D&D General Why 5E Adventurs Suck!!!!!

Retreater

Legend
The big thing that I can tell is that most of the adventures are designed by a team of authors who don't know what the others are doing. And the editors aren't doing their jobs to make sure there is a unified theme and that things work together.
They will give assignments to work-for-hire writers and then just glue the individual chapters together, creating uneven tone and challenge, in a flavorless book made as cheaply as possible.
 

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DEFCON 1

Legend
Supporter
I blame the players. They are the ones who do ridiculous things like being told we're playing Curse of Strahd and they show up with a kalashtar clockwork sorcerer with a pirate background before we even have a session 0 and they make no effort to integrate their PC into either the group or the style of campaign. And then once you start playing they just want to wander around and knock over gravestones every chance they get. Do they have a reason for this? Anything in their backstory why they feel the need to make a nuisance of themselves? Nope. They just think it's funny.

If you get stuck with those kinds of players, it's no wonder no one would want to run a 10 level AP... with little to no chance that schmuck players like that would actually take the campaign seriously.

But players who actually enjoy following story? They will take an AP and follow every breadcrumb and run with it.
 
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Staffan

Legend
I blame the players. They are the ones who do ridiculous things like being told we're playing Curse of Strahd and they show up with a kalashtar clockwork sorcerer with a pirate background before we even have a session 0 and they make no effort to integrate their PC into either the group or the style of campaign.
One of the strong points of Paizo's adventure paths is the Player's Guides: 8- to 16-page PDFs that discuss what kind of campaign this is going to be and what kind of PCs would work best. They often have some hints about what happens, though in very vague terms (e.g. "Sarenrae worshipers could bring some extra excitement to some parts" or "You'll be dealing with a lot of wilderness travel"), and also things to avoid ("While this adventure starts with PCs on a ship, it's not going to be a nautical campaign so don't pick things like dolphins for animal companions.")
 

Weiley31

Legend
But players who actually enjoy following story?
I think that is also another aspect of it all as well. They have a story in the module and it's expected that the players of the PC will follow it. For me and others, such players like to see/hear the story.

Then there are other players who go full hog in the whole "DND let's ya do anything" and then we come to the crux of players not wanting to be "railroaded." Some players will think that following the story IS a kind of railroad. That DMs are hampering the fun if Thanos still gets the Snap off despite Thor cutting the head off. Then that's not getting into the fact how people will nitpick things considered plot holes in a module.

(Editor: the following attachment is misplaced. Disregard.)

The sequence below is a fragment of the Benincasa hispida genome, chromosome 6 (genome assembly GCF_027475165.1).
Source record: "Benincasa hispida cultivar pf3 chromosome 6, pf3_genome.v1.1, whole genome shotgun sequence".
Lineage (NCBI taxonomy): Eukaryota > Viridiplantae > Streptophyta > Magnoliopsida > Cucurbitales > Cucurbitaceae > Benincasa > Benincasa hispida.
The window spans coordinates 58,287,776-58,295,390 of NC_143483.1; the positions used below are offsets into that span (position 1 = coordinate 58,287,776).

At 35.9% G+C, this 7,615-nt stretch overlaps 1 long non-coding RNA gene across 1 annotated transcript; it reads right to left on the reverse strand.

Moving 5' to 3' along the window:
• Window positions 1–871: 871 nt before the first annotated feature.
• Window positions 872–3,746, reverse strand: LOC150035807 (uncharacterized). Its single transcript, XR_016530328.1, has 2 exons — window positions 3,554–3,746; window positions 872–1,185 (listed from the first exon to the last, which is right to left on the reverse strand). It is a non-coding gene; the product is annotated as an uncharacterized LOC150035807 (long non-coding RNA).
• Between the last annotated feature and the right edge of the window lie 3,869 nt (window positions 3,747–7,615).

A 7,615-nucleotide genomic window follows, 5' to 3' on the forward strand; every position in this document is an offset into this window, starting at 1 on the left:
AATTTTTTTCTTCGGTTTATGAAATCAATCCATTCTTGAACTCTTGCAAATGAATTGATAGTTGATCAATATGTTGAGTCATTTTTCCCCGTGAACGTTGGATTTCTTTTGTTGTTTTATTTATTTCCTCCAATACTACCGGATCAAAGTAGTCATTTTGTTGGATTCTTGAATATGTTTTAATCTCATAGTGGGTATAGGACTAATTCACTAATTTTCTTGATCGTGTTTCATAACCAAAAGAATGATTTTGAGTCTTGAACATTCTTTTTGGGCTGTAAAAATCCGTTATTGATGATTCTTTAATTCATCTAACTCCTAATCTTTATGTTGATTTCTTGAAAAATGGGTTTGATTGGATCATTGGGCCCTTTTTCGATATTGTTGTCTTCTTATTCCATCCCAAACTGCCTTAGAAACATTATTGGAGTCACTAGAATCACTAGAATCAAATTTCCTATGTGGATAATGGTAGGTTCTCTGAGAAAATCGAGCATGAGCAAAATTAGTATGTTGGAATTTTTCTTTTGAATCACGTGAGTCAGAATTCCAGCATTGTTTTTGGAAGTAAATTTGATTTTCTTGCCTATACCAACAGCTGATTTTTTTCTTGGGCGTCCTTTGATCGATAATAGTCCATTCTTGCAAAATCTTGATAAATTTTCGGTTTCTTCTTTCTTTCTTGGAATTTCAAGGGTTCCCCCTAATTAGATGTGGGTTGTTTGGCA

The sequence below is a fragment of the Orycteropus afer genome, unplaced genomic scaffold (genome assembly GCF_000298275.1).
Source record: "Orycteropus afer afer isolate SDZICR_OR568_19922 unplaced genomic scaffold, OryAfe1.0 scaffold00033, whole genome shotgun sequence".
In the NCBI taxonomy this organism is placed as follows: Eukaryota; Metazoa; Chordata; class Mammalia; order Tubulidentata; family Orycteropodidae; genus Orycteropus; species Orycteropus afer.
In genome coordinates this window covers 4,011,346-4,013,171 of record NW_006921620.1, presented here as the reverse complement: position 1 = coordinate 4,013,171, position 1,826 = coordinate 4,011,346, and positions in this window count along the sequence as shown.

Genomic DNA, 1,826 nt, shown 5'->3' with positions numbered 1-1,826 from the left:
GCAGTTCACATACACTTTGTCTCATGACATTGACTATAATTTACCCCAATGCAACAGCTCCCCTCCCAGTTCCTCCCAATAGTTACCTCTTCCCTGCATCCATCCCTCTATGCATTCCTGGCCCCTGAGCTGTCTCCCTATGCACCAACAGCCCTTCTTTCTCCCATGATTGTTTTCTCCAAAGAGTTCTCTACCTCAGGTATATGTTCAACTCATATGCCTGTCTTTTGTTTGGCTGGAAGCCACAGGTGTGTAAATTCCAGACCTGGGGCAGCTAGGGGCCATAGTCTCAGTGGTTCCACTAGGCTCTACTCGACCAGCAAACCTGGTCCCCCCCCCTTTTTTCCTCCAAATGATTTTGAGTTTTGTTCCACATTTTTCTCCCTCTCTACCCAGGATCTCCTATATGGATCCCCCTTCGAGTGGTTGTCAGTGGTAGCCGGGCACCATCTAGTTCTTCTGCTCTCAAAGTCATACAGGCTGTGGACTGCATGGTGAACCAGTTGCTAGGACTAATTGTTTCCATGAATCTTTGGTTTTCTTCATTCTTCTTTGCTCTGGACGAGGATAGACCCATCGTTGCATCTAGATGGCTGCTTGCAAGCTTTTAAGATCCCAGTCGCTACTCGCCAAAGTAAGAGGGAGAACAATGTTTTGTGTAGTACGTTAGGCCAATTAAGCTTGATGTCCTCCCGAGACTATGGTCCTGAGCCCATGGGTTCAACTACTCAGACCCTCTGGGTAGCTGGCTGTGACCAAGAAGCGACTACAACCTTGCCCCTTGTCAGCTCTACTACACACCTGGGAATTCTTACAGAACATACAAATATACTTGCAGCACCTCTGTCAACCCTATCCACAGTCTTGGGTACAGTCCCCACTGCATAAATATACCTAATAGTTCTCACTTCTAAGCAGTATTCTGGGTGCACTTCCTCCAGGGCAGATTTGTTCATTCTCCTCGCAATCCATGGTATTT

It's a strange give and take in DND.
 


Well they don't generally they're more mediocre imho. But why? We know WotC is capable of making good ones.

The big problem is the format. It's very hard to design a level 1-10 adventure let alone 1-20. It's an art form not a science. Paizo perhaps came the closest BUT.

Alot of those adventures fall apart later but you probably didn't reach those levels.

For example we played Kimgmaker and loved it. And gave up at the start of part 4. Savage Tide started out super strong. Perhaps the greatest low level adventure ever. Then you left Sasserine.
You ... you made it that far in Kingmaker? I was holding it together by sheer willpower by module 3. Partly because they didn't playtest the city building for module 2 (and it wasn't fun). Partly because they tried to tell the players what to do at the start of module 3 and that they would stay home and fort up rather than going and buying time and making bodies.

But yes I agree with the basic issue. There is a limit to what you can pre-write for players and expect them to stay on the rails. (I had the same issue as a player in Runelords; by about module 3 my dynamic character had to follow the plot)
 

KYRON45

Adventurer
I think that is also another aspect of it all as well. They have a story in the module and it's expected that the players of the PC will follow it. For me and others, such players like to see/hear the story.

Then there are other players who go full hog in the whole "DND let's ya do anything" and then we come to the crux of players not wanting to be "railroaded." Some players will think that following the story IS a kind of railroad. That DMs are hampering the fun if Thanos still gets the Snap off despite Thor cutting the head off. Then that's not getting into the fact how people will nitpick things considered plot holes in a module.

It's a strange give and take in DND.
Players: Ruining D&D since 1974 ;)
 

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